“My colleagues are friendly and supportive; having a good team helps us to stay motivated!” she smiled.
Welcoming New Officers
She looks forward to more people joining the CAAS family as the air industry recovers. “Divisions in CAAS, including my own, are working hard towards air travel recovery, together with other government agencies and airport stakeholders.”
“If aviation and public service are areas that make you want to wake up to start work, to go above and beyond for efficient and safe air travel, I welcome you to consider joining CAAS.”
Managing the Masterplan
From Mechanics to Management
Douglas’ story begins very differently from Sharon’s. While searching on BrightSparks for a scholarship from an industry that was critical to Singapore’s development, he came across the aviation industry as the place to make a difference.
“Aviation naturally caught my attention because I love exploring Changi Airport and flying to new destinations,” he smiled.
But his interest went deeper than that. Douglas was deeply cognisant of the fact that our small size and finite resources mean that our air hub is crucial to economic development.
This made CAAS, the main force behind aviation development in Singapore, the perfect choice for his further studies.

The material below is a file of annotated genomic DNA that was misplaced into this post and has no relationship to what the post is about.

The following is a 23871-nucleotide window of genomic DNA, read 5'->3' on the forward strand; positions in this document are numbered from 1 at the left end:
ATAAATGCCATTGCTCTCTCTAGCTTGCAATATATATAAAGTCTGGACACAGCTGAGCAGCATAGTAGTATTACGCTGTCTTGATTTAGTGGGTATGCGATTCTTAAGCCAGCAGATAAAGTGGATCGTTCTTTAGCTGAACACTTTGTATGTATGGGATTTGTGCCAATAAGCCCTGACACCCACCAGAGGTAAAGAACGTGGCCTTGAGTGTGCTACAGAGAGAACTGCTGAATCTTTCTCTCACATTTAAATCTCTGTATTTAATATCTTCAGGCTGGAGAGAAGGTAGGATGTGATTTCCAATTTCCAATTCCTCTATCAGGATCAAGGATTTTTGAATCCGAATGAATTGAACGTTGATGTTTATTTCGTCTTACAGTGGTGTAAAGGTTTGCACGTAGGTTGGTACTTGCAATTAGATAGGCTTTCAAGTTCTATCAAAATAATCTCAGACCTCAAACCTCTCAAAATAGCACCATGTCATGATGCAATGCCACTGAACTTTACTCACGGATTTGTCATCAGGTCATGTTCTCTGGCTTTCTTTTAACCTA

He explained: “Aviation has opened up Singapore to the world, by building connections with other nations and proliferating our international influence globally. As such, I was excited to be part of this CAAS team to strengthen our aviation sector.”
The organisation felt the same about Douglas’ drive, and sponsored his Masters in Management Science and Engineering at Columbia University, opening the doors to the real-world consulting experiences he had been dreaming of.
Charting the Future of the Aviation Industry
The opportunity to study overseas widened his perspectives of the world, which he is applying to great effect in his role as Deputy Manager in the Masterplan section of ATM Plans and Development Division.
The Masterplan refers to charting the long-term development strategy for next-generation air traffic management capabilities for the Air Navigation Services Group to be future-ready. Under this roadmap, future traffic growth will be managed safely and efficiently through leveraging on accelerated technologies and digitialisation.
This is where Douglas’ management mindset comes into play. “The holistic education I gained from my Master’s course has taught me to analyse issues from various angles and consider different perspectives. This has helped me to strategically frame our ATM development strategy.”
He expressed full confidence in not only the recovery of the aviation industry, but CAAS’ ongoing place in its development. “Despite uncertainties due to the impact of the COVID-19 pandemic, I believe Singapore’s aviation sector has strong fundamentals to aid its recovery and continue to ensure a safe aviation environment.”
Where You Begin with CAAS
Like Sharon, Douglas believes that as the industry moves towards the future, CAAS will require new blood to continue its innovation journey.
He encouraged those on the fence thus: “If you are looking for exposure to the aviation sector in a challenging and fast-paced work environment, then you would be a good fit in CAAS!”